James Tissot (1836 – 1902) was the story-teller of elegant Victorian life. Without a Dowry is one of Tissot’s fifteen paintings in a series called La Femme à Paris. The picture is also known as Sunday in the Luxembourg Garden. The Jardin de Luxembourg was a popular recreational area on the Left Bank protected from the undesirables by a tall forged-iron fence. Here one could rent a chair to enjoy fresh air in comfort. The chair rental is probably the only Sunday pleasure the two women in the painting can afford. Both the mother and the daughter are in mourning – one can guess that the father, probably a poorly-paid government clerk, is gone and they are living on a small pension. Without a sufficient dowry, the young woman has no hope for a happy future. Maybe, just maybe, she will marry a widower with six children or an old man in need of a nurse. Until then, genteel poverty is her fate.
The marriage was a serious business in France and, as with all business, money was its essence. The following text, written by Charles C. Fulton, was published in 1873:
The matrimonial agencies of Paris do a thriving business. They are located in all sections of the city, and are of different classes, according to the wealth and standing of the families of the parties they deal with — young men who are looking for a wife with a good dowry, the money consideration being the main incentive, and parents who have marriageable daughters, being the principal customers. The agents, when they effect a marriage, stipulate that they shall receive five per cent of the dowry, and generally manage also to get a good retaining-fee from both parties. The larger establishments are in correspondence with similar agencies on all parts of the continent, and have become a necessity to parents who are looking out for eligible wives for their sons and responsible husbands for their daughters. The successful tradesman who has accumulated a fortune desires his daughters to marry in a higher circle than that in which he associates: hence the necessity of an agent to make the necessary advances. Then elaborate papers must be prepared and signed before the marriage is consummated, and unless the dowry is paid down at the stipulated time the engagement is off. To manage all these preliminaries requires practical knowledge and experience which few parties in private life could be expected to possess.
The agency of Madame St. Just only does openly what hundreds of others have for ages been doing secretly, and she has at once risen to the head of the profession. She is one of those business geniuses who believe in advertising, and she is, of course, pushing aside all the old fogies who have transacted their business as if secrecy was necessary to all their movements. Madame St. Just says the French law of marriage, and the national custom, render matrimonial agencies a necessity, and in a recent trial the courts have sustained the position she has taken. No one under twenty-five years of age, either son or daughter, can marry without the consent of his or her parents, or, if the parents are dead, without the consent of the grandparents, if any are living. If none of them are living, applicants must substantiate the fact by bringing certificates of their death and burial.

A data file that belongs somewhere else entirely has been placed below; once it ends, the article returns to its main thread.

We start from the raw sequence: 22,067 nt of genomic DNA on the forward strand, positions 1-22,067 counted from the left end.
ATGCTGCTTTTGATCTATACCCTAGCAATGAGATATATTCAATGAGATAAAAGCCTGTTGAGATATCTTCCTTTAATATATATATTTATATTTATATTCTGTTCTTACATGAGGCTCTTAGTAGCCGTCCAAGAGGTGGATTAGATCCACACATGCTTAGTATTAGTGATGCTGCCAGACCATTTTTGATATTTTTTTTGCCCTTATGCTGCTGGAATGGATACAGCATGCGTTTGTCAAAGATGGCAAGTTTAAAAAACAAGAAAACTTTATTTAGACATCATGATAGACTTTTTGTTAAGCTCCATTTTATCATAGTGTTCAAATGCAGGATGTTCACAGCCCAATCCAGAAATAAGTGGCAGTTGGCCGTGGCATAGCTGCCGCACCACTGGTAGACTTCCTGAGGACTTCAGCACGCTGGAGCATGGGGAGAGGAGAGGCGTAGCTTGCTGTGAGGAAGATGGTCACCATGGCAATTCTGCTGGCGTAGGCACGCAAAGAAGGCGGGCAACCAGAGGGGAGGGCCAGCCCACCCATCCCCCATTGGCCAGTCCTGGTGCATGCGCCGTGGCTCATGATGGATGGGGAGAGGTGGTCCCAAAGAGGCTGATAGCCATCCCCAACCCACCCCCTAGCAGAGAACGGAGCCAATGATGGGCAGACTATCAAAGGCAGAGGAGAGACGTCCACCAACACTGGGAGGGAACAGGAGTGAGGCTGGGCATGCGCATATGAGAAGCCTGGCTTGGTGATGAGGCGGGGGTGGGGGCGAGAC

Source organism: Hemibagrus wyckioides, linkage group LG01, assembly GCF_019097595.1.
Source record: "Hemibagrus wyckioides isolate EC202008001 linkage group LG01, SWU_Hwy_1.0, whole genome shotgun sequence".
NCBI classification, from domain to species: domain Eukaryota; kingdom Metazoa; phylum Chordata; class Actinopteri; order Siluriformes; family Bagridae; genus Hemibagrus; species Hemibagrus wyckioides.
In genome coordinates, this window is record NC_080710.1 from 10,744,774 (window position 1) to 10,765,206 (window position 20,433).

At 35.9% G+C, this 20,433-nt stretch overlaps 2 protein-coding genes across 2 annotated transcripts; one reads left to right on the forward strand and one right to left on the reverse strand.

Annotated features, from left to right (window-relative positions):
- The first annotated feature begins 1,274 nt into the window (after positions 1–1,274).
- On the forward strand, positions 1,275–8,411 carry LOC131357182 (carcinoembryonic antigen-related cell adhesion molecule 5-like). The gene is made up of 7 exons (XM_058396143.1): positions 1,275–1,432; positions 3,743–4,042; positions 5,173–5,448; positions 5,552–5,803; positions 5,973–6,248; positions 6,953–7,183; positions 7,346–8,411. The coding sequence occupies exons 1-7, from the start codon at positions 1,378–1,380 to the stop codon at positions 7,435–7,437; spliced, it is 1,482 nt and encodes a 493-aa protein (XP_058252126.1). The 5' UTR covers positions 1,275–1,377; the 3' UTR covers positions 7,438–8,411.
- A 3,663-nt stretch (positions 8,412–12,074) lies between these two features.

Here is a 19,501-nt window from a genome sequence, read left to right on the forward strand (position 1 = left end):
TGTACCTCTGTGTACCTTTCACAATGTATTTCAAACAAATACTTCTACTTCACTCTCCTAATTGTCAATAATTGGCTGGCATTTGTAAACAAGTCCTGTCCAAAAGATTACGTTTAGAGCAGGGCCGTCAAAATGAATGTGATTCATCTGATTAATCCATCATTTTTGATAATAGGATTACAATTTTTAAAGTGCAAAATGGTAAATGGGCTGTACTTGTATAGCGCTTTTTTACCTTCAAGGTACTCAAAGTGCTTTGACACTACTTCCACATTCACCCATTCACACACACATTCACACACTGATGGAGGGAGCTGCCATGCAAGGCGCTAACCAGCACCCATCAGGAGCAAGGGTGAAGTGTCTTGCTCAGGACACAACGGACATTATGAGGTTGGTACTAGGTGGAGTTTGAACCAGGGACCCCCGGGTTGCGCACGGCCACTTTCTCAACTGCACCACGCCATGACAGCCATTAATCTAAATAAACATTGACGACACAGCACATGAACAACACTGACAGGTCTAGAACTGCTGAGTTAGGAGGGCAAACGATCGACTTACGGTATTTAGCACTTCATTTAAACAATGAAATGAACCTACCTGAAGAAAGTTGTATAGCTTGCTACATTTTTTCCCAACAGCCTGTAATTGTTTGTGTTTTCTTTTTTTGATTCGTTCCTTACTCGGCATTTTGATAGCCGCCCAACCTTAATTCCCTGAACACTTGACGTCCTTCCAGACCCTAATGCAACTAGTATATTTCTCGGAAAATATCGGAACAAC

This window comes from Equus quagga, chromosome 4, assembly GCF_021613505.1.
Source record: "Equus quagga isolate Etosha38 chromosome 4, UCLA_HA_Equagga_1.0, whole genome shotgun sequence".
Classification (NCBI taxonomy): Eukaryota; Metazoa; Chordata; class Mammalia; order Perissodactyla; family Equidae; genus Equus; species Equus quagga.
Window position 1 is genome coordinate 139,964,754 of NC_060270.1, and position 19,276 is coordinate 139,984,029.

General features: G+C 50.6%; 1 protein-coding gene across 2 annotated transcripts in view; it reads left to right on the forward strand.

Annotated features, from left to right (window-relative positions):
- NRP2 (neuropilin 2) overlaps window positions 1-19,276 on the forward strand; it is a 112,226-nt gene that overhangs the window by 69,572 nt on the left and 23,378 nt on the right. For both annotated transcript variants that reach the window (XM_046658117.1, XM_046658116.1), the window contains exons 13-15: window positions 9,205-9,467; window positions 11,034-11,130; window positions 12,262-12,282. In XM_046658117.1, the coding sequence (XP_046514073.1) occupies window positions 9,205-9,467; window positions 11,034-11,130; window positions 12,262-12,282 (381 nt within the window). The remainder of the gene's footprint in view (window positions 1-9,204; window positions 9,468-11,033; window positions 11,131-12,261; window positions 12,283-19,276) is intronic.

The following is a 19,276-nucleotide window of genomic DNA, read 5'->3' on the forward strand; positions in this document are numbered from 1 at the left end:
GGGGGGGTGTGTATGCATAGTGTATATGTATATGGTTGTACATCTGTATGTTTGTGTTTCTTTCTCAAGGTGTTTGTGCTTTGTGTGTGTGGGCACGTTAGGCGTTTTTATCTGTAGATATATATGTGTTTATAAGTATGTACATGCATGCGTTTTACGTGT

Thus it will be seen that parents make all the arrangements for marriage, and, as they do not know who are the eligible parties in the matrimonial market, they must apply to those who make it a business to keep a record, with the pedigree and pecuniary standing or prospects, of all the young men and girls who are similarly eligible. If John Smith should have settled on his daughter a dowry of twenty thousand francs, he has a money interest in securing for her a husband similarly endowed, and he awaits the guarantee of a responsible agent that there is no false pretense being practiced upon him. How would he be able to ascertain that Tom Brown, who applied for the hand of Miss Smith, was all that he represented himself to be, and whether his father was responsible for the twenty thousand francs which he had promised to give his son on the morning of his marriage, or how would he know that there were twenty or thirty young men of good family and good money-standing who are anxious to secure a wife with the twenty-thousand-franc charm possessed by Miss Smith, if there were not an agent to apply to who kept a record of all such young-aspirants for matrimony? Or how would the parents of these young men know that there was such an eligible party as Miss Smith in existence, if they had not applied to Madame St. Just for the information?
The Marriage Market (Newspaper ads.)